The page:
There are many factors that can influence the response of apples to 1-MCP. Each cultivar tends to behave differently and responses often vary with storage conditions (Bai et al., 2005; DeEll et al., 2005a; Fan et al., 1999a, 1999b; Watkins et al., 2000). 1-MCP treatment temperature is important when application is less than 9 h (DeEll et al., 2002), whereas temperature has little effect in the case of 24-h treatments (Watkins and Nock, 2005). A dose response of 1-MCP has been found in some cultivars but not in others (Watkins et al., 2000). Application delays of up to 8 d can have no effect on 1-MCP efficacy or it can markedly reduce it (Watkins and Nock, 2005).

The commercial formulation of 1-MCP for use on food is SmartFreshSM (AgroFresh, Spring House, PA). Application in the United States is at a concentration of 1000 ppb 1-MCP, whereas in United Kingdom it is 625 ppb. Due to the diverse responses of apples to 1-MCP, these concentrations could result in different effects under various conditions. The objectives of this work were to investigate the effects of 1-MCP concentration (1000 vs. 625 ppb) and treatment delays after harvest (3, 7, and 10 d) on the ripening and incidence of storage disorders in ‘McIntosh’ apples from three harvest times. Apples were stored in air at 0 °C to 1 °C for 3 and 6 months, as well as in CA storage at 3 °C for 6 and 9 months.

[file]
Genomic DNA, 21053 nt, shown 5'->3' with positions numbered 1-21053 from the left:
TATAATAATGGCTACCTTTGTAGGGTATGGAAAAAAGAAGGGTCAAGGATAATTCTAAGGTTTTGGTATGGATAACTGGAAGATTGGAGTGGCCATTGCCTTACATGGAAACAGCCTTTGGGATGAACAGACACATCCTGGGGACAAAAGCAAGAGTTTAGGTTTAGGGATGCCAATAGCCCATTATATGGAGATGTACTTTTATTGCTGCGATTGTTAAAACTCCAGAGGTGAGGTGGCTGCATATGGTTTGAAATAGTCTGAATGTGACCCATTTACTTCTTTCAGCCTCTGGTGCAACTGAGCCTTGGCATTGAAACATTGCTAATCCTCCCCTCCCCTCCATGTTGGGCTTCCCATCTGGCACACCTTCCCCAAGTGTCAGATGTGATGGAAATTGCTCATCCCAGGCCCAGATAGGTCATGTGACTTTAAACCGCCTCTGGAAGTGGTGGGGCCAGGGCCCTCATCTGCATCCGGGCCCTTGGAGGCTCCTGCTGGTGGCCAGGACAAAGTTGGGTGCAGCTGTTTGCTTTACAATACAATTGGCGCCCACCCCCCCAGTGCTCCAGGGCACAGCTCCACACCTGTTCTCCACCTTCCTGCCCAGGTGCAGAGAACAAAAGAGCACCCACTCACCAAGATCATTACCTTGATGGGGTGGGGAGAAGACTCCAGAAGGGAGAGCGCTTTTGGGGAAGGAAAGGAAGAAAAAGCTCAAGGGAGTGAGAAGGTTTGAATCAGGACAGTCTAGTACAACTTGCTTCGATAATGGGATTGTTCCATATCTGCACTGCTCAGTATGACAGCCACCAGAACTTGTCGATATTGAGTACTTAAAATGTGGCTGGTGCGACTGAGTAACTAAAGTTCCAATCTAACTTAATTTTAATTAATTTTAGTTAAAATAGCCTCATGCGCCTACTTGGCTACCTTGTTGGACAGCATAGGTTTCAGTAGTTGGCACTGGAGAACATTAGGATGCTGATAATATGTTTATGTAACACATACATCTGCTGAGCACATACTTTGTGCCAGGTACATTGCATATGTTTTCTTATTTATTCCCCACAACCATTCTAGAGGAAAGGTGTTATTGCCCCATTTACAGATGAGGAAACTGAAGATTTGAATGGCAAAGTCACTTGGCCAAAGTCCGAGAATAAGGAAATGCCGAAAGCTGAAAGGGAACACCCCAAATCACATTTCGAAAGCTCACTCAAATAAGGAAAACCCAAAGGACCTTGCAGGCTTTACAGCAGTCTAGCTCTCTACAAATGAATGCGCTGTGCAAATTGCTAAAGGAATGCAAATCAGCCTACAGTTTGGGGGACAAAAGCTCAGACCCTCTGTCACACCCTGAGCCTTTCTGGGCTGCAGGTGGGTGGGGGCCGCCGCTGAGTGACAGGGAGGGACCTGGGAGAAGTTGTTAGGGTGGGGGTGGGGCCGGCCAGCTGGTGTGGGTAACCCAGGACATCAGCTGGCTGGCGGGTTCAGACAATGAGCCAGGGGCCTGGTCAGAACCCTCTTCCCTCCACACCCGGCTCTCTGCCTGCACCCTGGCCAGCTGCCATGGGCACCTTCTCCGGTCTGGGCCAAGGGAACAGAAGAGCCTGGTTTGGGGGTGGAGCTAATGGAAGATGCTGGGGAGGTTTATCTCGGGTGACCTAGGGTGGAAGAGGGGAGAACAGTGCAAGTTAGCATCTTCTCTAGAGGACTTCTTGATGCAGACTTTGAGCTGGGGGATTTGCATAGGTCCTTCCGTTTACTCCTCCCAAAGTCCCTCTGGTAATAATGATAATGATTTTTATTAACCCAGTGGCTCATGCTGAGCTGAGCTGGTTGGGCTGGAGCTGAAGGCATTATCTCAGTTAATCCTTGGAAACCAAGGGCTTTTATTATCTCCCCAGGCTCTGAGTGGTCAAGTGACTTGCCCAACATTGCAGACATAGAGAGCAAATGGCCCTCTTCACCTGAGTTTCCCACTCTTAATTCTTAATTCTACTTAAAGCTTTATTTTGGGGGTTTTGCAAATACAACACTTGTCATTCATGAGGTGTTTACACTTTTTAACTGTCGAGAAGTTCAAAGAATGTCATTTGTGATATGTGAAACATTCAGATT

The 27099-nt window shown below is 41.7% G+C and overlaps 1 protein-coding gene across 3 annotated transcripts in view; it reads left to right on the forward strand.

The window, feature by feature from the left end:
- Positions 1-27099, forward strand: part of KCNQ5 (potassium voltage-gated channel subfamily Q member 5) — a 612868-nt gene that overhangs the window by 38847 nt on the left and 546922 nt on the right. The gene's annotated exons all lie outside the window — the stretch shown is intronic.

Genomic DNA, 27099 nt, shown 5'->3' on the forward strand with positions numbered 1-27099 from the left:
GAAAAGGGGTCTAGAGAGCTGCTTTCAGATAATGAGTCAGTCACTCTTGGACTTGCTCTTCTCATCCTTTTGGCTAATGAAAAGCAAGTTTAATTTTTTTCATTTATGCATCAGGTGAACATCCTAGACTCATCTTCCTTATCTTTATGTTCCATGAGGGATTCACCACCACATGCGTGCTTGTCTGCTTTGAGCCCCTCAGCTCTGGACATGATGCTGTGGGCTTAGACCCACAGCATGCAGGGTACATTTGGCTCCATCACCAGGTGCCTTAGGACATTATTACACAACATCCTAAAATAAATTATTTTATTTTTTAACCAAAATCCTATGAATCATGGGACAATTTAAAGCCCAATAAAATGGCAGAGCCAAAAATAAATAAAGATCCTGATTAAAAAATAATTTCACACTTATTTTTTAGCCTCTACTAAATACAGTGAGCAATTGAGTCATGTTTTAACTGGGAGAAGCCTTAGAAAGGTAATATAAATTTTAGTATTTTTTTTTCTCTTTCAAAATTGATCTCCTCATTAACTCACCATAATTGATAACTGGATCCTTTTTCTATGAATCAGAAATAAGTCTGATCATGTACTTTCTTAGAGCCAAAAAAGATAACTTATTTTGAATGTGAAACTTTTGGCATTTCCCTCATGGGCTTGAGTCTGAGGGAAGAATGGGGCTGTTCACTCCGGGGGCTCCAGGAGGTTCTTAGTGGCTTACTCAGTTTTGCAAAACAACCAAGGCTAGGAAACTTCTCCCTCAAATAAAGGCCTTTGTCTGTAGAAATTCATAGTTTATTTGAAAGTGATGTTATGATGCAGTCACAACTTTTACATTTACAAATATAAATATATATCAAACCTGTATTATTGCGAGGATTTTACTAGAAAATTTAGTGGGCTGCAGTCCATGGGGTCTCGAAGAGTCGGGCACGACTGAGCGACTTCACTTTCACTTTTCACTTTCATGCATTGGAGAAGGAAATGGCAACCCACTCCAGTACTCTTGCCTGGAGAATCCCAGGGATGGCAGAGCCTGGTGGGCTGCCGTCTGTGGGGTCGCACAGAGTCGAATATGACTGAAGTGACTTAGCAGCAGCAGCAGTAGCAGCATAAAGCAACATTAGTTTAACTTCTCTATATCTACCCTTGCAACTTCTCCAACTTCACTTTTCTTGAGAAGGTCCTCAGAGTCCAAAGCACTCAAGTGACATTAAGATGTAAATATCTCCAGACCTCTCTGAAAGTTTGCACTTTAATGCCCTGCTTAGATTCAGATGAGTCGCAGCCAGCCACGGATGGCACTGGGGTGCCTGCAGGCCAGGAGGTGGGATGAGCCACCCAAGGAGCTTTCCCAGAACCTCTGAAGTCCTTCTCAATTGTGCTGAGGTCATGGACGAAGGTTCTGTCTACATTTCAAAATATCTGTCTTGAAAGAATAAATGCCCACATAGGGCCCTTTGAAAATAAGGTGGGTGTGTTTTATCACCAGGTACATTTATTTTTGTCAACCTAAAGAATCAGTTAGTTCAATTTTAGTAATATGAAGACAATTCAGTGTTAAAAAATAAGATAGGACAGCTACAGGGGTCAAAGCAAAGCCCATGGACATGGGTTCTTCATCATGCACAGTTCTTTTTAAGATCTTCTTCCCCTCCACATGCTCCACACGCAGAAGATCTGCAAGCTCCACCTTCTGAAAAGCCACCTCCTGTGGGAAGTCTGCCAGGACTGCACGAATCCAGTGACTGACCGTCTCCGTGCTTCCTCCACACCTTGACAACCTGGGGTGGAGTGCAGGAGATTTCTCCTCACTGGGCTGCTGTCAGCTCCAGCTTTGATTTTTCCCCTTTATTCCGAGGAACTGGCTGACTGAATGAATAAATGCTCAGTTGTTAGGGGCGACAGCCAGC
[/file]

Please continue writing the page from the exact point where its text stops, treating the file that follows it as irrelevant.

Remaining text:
Materials and methods

Apple harvest.